After years of collaborative work, the function was made live via the UK’s Department of International Trade (DIT) Import Case Management System (ICMS) on May 1, 2021 – the official date China’s National Medical Products Administration (NMPA) said it would start accepting the import of ‘ordinary’ cosmetics without animal testing.
Up until now, China had required animal testing for all imported cosmetics on arrival, bar those sold via cross border e-commerce channels; carried out by Chinese local health control authorities, not brands. These new exemptions on animal testing formed part of China’s wider launch of its Cosmetic Supervision and Administration Regulation (CSAR), which came into effect on January 1, 2021.
Documentation designed to meet ‘requirements in full’ though no pre-approval from China
Earlier this year, France’s National Agency for the Safety of Medicines and Health Products (ANSM) also launched a dedicated digital platform to issue GMP certifications and other required approvals to enable French cosmetic companies to qualify for animal testing exemptions – the first EU country to do so.
However, whilst these platforms had been designed to issue all necessary documents outlined by China’s NMPA, there had been no official word from China that these certificates would be considered valid, as the country was not pre-approving any GMP certifications. Despite this, the CTPA said: “The UK GMP certification process meets these [NMPA] requirements in full, and it is anticipated that nay such submissions to the Chinese regulators will therefore be accepted.”
Nicholas Shaw Núñez, head of international growth and regulatory services at CTPA, had worked closely with the UK’s Department of International Trade (DIT) and Department for Business, Energy and Industrial Strategy (BEIS) to represent the cosmetics industry during the development of this platform.
Speaking to CosmeticsDesign-Europe, Núñez said: “The NMPA has confirmed that it will not be pre-approving certificates. So, while the UK document is able to meet the established criteria, we will know once the first submission is approved and confirmed. This will require UK brands to complete the process and confirm the success of the initiative.”
“The choice to export and establish a presence in China is a commercial decision, but this process enables UK brands to make that choice. We would encourage companies who are intending to access or remain in the Chinese market to request the certificate and complete the relevant market access process, which will hopefully confirm the validity of the document,” he said.
To obtain documentation, UK beauty businesses were required to create or log on to the DIT ILB Import Case Management System (ICMS). Full details of the procedure and requirements were outlined by the UK government here.
Núñez said that if these GMP documents – designed to be valid for three years from the issue date – were not accepted by China, the UK government and CTPA would mobilise to “make the necessary changes to satisfy the requirements of the NMPA”.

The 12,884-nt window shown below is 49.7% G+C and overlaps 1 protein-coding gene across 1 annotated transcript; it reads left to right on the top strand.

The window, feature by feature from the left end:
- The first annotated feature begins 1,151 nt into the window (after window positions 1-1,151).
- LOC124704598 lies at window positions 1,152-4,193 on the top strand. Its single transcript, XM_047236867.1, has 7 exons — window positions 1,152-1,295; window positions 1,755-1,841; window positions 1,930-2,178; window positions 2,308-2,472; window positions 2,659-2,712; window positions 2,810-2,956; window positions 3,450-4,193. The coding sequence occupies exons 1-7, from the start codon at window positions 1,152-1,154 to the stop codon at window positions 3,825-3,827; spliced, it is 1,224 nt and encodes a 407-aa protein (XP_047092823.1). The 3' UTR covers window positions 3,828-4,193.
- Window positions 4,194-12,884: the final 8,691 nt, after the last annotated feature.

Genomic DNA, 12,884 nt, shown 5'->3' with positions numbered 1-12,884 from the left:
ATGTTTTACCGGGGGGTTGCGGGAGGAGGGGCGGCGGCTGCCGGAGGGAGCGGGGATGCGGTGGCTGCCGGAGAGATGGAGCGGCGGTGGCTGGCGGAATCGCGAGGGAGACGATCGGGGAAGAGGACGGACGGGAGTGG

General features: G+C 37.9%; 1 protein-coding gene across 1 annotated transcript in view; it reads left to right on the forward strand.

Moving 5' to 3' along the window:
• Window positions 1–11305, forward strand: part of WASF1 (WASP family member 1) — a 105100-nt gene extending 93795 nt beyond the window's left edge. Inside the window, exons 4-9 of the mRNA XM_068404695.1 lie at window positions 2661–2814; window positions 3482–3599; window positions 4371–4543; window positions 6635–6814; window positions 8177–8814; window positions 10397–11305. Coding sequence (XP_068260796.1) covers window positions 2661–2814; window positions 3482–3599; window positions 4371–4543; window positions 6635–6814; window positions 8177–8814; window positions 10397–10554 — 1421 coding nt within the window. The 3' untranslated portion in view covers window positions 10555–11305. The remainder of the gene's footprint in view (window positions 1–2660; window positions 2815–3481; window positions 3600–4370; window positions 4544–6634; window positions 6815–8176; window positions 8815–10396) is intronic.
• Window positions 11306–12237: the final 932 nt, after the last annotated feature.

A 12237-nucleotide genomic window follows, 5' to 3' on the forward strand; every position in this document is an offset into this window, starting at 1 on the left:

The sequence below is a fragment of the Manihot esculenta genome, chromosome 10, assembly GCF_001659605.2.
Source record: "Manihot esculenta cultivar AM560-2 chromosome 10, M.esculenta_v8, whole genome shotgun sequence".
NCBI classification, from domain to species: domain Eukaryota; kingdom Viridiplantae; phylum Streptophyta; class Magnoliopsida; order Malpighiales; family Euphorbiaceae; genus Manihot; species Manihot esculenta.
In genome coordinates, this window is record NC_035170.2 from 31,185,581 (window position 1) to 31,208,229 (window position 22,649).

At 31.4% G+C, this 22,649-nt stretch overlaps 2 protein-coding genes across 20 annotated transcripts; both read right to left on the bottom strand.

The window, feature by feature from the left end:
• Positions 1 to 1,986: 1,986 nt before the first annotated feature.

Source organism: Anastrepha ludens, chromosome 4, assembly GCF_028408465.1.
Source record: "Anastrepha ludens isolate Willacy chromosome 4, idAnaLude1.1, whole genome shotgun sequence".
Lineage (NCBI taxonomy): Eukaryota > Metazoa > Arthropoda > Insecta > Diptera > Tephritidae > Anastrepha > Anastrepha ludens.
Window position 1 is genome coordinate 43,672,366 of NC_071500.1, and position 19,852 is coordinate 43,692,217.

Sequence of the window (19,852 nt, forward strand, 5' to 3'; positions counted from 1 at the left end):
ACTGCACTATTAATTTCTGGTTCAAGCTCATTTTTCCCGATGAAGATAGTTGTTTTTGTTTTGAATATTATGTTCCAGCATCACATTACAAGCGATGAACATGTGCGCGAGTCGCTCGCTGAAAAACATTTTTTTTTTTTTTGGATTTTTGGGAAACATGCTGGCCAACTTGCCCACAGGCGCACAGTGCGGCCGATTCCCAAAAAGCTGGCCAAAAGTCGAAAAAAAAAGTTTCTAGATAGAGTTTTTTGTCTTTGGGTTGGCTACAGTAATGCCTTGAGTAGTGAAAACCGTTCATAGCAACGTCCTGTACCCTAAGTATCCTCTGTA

A ‘significant milestone’ in global effort to end animal testing for cosmetics
In 2020, more than €103m (£90m) worth of cosmetic and personal care products were exported to China from the UK, making it the third largest non-EU export market in value terms, according to the CTPA. And so, the opportunity to export without animal testing requirements on arrival represented a “positive development” for industry, said Núñez.
“This is certainly a significant milestone in the global effort to end animal testing for cosmetic products and ingredients, but it is not the end of the road,” he said. The UK beauty industry would continue to advocate for a global end to animal testing, he said, following long-standing legislation in place in the EU and UK.
Animal testing on cosmetic products and ingredients had been banned under EU law since 2013 through the European Cosmetics Regulation 1223/2009, following initial EU and UK bans on testing for finished products in 2004 and ingredients in 2009. Full details on countries across the world with animal testing bans on cosmetic products and ingredients in place in 2021 can be found in this guest article here.
Ranil Jayawardena, UK minister for International Trade, said: “This is great news, both for our iconic British cosmetics brands who are renowned globally for their high standards and ethical production methods, and for global brands manufactured in the United Kingdom. The new certification system will enable British manufacturers and exporters to create jobs and take advantage of one of the world’s fastest-growing cosmetics markets, which is forecast to be worth approximately £50 billion [€57.7bn] in 2021, while maintaining our clear position and domestic ban on animal testing in cosmetics.”
Millie Kendall MBE, CEO of the British Beauty Council, said the opportunity to export into China without mandatory animal testing was a “welcome step in the right direction”.
“It is a huge opportunity for British beauty brands to trade with a country otherwise off-limits in any full capacity. To make acceptable changes to testing, we need to be in the market not outside looking in – and this also gives us the opportunity to work with China to further develop best practices,” Kendall said.